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United States Department of Agriculture

Agricultural Research Service

Title: Mann-Whitney U Analysis of Annual Streamflow over the Central United States: 1938-1998

Author
item Mauget, Steven

Submitted to: Thirteenth Conference on Applied Climatology AMS Proceedings
Publication Type: Proceedings
Publication Acceptance Date: May 13, 2002
Publication Date: May 16, 2002
Citation: Mauget, S.A. 2002. Mann-whitney u analysis of annual streamflow over the central united states: 1938-1998. Thirteenth Conference on Applied Climatology AMS Proceedings. Portland, Oregon. May 13-16, 2002.

Interpretive Summary: Computer model simulations have suggested a future marked by severe drought over the central United States, with predicted increases in precipitation (P) offset by even greater increases in the amount of moisture leaving the soil via both evaporation & plant transpiration. Those two combined effects are referred to as evapotranspiration (E). Such predictions lead to questions about current & historical trends in P,E, & soil moisture over these agriculturally key regions, but good records of the balances between those variables are not available for extended periods. However, such balances might be reflected in the records of streams & rivers that drain those regions. Thus the approach here is to qualitatively infer those balances via the timing & duration of low frequency streamflow variation over the central U.S. during 1939-1998. To avoid the problems associated with trend analysis, an improved statistical method is used here. This process ranks mean annual streamflow rates, calculates Mann-Whitney U statistics from samples of those rankings over running time periods, & then tests those U statistics for significance. Analysis of the records of 42 Hydro-Climatic Data Network streamflow stations over the Great Plains & Midwest shows a fairly consistent pattern of highly ranked annual streamflow during time windows beginning after 1973 & ending in either 1997 or 1998. Comparing daily streamflow rates during those late-century high flow time periods & during all other years shows a general tendency to shorter duration periods of below normal streamflow, but also a clear tendency among some stations toward extended periods of above normal streamflow. These results suggest that some parts of the central U.S. may have shifted toward a more drought-resistant climate state during the closing decades of the 20th century.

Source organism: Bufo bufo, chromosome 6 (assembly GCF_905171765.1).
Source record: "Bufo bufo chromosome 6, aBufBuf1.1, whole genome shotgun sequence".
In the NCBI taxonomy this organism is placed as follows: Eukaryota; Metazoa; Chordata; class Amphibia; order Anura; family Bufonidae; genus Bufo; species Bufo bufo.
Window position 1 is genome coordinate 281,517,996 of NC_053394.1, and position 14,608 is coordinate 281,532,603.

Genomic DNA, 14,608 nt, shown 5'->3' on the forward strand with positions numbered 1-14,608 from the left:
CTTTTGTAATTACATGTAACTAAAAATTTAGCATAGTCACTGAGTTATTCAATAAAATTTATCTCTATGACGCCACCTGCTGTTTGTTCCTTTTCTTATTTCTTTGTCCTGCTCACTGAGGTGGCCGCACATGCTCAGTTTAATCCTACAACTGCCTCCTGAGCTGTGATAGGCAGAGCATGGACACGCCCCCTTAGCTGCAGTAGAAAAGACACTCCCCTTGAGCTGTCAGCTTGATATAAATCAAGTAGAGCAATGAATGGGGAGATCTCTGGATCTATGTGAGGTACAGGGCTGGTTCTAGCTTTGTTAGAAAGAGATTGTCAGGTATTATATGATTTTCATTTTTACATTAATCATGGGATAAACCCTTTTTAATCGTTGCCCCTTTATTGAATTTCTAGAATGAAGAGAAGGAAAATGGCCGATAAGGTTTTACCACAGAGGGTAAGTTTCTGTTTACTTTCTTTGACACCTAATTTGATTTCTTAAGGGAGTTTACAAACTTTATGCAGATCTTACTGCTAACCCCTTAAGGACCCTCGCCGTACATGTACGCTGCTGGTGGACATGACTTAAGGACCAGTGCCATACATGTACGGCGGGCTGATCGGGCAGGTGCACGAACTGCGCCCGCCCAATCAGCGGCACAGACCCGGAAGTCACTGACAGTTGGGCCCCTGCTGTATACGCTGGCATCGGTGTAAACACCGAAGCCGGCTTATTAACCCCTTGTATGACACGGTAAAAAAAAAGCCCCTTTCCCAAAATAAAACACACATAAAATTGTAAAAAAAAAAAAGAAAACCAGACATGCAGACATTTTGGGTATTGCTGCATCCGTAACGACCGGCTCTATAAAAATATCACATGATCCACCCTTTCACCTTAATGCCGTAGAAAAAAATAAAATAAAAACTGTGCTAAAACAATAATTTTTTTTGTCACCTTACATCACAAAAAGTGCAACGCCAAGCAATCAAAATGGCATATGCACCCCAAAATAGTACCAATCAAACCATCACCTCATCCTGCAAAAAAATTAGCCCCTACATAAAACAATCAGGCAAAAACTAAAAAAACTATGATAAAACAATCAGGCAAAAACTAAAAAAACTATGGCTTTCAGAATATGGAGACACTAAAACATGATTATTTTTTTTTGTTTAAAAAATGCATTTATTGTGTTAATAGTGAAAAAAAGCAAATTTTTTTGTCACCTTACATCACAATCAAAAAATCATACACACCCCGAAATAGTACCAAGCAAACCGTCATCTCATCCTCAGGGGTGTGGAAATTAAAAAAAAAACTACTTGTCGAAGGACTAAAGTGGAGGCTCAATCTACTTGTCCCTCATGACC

Technical Abstract: Climate projections for the central United States have suggested a more drought-prone future, with projected increases in precipitation (P) offset by even greater increases in evapotranspiration (E). Such projections naturally lead to questions about historical trends in P, E, & soil moisture over these agriculturally important regions, but unbiased records of the balances between those variables are not available for extended periods. Given that constraint, the approach here is to qualitatively infer those balances via the timing & duration of low frequency hydrological drought regimes over the central U.S. between 1939 & 1998. To avoid the problems associated with trend analysis, an alternative statistical screening approach is used here. This process ranks mean annual streamflow rates, calculates Mann-Whitney U statistics from samples of those rankings over running time windows, & then tests those U statistics for significance. Analysis of the records of 42 Hydro-Climatic Data Network streamflow stations over the Great Plains & Midwest shows a fairly consistent pattern of highly ranked annual stremflow during time windows beginning after 1973 & ending in either 1997 or 1998. Comparing daily streamflow characteristics during those late-century high flow time periods & during all other years shows a general tendency to shorter duration periods of below normal streamflow, but also a clear tendency among some stations toward extended periods of above normal streamflow. These results suggest that some parts of the central U.S. may have shifted toward a more drought-resistant climate regime during the closing decades of the 20th century.

Last Modified: 11/28/2014
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